Dana: There is such magic in these stories – such childlike curiosity and wonder. It makes me wonder: Has being a mother affected the life of your stories, and if so, how?
Catherine: Ah! Ha! Thank you! I should say yes, for certainly, there is much magic in my life now that I am around two children all the time, from rediscovering Outside Over There to making shrinking potions to finding snow-houses traced out on the backyard by my son and daughter. Yet I have always been a devotee of magic and wonder. When I was a kid, I believed, or worked hard to believe, that fairies left presents for me to find out in the fields and woods. Clumps of tiger lilies. Honeysuckle and raspberries. Arrowheads and Indian pottery. Being raised Catholic, magic and immanence went hand in hand.
Many of these stories were written pre-motherhood. In “Flesh Ring,” the story within the story that is subtitled “Mother” was my attempt to imagine the interior life of a brand-new mother based on a sculpture by Ron Mueck. I wrote this Mother long before I was anywhere near ready to be a parent, but like many of Ann Piper’s paintings that accompany the stories in Unfinished Stories of Girls, my stories are palimpsests resting atop earlier versions of themselves. I’m a late bloomer, and a slow writer. Your question is really interesting because the writing of my stories has been extended over a decade of learning how to write. Pieces that emerged at the beginning of my writing career, such as “Lost Queens” and “The Hole in Backyard Park,” have undergone many revisions, even since they were first published. I’m sure that some of these revisions were affected by the realization that one day, if I’m lucky, my children will be interested in reading them. This thought put on some additional pressure to be honest, which I find, whether in art or in life, to be wondrous and compelling.
Dana: How do you see art and text to be in conversation in this book?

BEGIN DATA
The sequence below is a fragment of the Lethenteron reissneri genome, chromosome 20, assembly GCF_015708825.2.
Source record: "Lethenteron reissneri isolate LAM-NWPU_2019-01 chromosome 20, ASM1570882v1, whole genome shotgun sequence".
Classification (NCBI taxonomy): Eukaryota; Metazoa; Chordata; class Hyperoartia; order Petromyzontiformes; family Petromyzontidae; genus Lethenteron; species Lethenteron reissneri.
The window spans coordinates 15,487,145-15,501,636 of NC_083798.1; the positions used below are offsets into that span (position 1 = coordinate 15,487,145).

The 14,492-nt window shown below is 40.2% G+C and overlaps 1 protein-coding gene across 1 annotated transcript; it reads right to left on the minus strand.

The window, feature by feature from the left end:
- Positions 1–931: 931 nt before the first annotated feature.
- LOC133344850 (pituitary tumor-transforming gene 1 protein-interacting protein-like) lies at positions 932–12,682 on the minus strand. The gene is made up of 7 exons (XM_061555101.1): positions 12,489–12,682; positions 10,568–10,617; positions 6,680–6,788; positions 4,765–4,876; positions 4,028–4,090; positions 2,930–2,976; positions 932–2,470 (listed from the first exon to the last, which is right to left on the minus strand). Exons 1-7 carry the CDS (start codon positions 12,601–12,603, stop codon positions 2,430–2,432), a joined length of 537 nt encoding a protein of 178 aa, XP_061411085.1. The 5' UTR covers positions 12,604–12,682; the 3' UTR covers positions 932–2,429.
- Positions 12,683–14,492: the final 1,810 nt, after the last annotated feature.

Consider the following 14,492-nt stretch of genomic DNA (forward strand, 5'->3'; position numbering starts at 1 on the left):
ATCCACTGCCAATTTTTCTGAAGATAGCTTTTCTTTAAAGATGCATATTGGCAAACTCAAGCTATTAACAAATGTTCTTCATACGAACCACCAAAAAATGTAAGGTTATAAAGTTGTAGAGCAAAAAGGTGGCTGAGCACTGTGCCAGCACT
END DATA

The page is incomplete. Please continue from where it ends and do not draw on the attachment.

Catherine: When I first saw on Ann Piper’s work, I felt two things: awe and fear. Ann was doing things visually that laid bare some deep emotions, often the darker emotions. There is an exhilaration in her work that matches the way I sometimes feel drunk with language, and there’s absurdity, and the sublime. When we started this project, Ann read my manuscript, and I pored over her canvases. The conversations in the book emerged from hours of face-to-face conversation over BJ’s oysters and white wine in which we made connections that startled us. For example, I selected the painting to be paired with the story “Lost Queens” with no idea that Ann’s title for the painting is “Queen of Maybe.” Ghostly synchronicity! Another example of this is how the painting that is now in conversation with the story “Half Life” is a detail from an enormous canvas featuring a woman with a blackened eye. The detail reminded me of the brokenness of my character Amber’s life, and the way she misses mundane things from her life outside jail. I knew the painting’s larger context, but I did not recognize until Ann told me that the arrangement of tea cups and saucers approximates a human face with a black eye, which is what the character Fran claims to see under the surface of Amber’s photographs. Amber keeps her photographs under her bed. In a good conversation, each participant comes away with a more complicated, more richly textured understanding of something. Ann and I believe that the paintings reveal layers of meaning inside the stories, and the stories illuminate narratives within the paintings.